Places like Katoomba and Echo Point are built up and have all kinds of facilities, yet a short walk brings you to lookouts over vast forested areas like the Jamison Valley.
There are Aboriginal carvings in the Blue Mountains that are thought to be thousands of years old. We didn't see those, but the features that perhaps inspired some of that ancient art impressed us equally.
So what will I take from Australia? In some ways, it is a very familiar culture to a North American, which is why the differences can be instructive. We had a look in a gun shop the other day and that reminded me that there is a middle ground between the free-for-all gun culture of the U.S.A., and no guns at all. Recently, there was a terrible shooting within a family in Western Australia; the last mass shooting in Australia was in 1996. As I mentioned in my Tasmania post, Australians saw that their country had a problem, and dealt with it.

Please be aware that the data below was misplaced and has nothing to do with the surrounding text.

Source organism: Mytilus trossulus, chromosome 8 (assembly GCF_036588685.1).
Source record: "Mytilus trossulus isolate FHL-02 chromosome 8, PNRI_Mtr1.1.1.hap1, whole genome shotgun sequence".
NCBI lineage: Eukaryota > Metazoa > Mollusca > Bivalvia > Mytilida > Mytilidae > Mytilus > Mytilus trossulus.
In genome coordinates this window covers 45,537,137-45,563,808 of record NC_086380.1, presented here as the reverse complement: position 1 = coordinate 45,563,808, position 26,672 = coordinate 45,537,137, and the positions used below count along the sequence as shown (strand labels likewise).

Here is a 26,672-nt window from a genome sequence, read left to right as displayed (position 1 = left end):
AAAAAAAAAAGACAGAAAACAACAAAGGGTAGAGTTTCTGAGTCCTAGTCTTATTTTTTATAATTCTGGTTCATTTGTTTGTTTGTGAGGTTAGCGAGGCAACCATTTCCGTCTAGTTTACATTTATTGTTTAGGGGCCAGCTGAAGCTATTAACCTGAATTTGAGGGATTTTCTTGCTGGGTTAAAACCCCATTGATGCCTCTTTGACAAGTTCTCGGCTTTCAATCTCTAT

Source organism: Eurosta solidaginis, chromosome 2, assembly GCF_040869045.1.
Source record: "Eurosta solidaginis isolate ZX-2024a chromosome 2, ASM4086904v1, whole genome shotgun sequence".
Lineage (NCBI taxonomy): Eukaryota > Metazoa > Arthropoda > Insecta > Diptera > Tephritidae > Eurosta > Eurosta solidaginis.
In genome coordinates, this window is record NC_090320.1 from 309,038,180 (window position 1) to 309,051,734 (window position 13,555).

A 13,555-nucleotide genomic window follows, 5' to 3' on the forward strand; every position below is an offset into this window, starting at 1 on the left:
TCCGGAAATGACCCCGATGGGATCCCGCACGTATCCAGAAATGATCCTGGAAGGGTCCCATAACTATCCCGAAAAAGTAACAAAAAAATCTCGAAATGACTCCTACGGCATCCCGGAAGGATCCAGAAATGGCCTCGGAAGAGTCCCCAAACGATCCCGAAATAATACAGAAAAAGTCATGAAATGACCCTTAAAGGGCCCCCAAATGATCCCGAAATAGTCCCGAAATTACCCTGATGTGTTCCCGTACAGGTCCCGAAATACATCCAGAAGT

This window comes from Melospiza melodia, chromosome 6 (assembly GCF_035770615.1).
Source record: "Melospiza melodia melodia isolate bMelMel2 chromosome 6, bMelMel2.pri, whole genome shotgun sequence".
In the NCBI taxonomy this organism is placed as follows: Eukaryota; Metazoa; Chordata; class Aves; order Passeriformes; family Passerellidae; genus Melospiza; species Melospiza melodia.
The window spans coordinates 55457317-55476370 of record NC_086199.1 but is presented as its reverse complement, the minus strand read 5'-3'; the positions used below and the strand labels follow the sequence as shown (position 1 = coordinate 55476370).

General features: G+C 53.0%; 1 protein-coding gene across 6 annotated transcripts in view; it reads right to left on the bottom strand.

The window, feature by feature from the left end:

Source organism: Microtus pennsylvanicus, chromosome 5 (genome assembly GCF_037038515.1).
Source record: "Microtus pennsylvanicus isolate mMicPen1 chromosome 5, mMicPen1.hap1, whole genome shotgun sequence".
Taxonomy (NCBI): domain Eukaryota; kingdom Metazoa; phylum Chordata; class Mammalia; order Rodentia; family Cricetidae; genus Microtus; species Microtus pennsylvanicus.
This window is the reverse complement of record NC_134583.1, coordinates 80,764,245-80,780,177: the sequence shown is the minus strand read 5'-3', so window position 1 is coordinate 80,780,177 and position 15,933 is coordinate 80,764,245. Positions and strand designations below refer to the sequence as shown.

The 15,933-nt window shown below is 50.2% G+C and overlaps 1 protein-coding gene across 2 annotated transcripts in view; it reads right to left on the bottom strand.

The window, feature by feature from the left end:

We’re off to the U.S. next. We will miss our friends and many family members who so generously hosted us in Oceania, and made it possible for us to stay so long. Australia is the home of my favorite guidebooks, the Lonely Planet series, and in preparation for the U.S.A. I’ve been amusing myself with their take on my native land. In addition to guns, here are some aspects of U.S. culture Lonely Planet feels international visitors should know about:
*Tipping is not optional.
*Never walk away from a police officer (see guns).
*There’s never been a better time to be gay in America. But don’t be “out” in rural or conservative areas.
*Remain calm when answering intimidating border officials (they have guns too).
*Smoking, another dangerous thing that causes death, is barely tolerated anywhere in America, even outdoors.
*But Americans are friendly, so make an effort to meet them.
That’s about how I remember it, too. Bring on the birthplace of President Obama (and no, it wasn’t Kenya! Unless you mean Barack Obama, Sr.)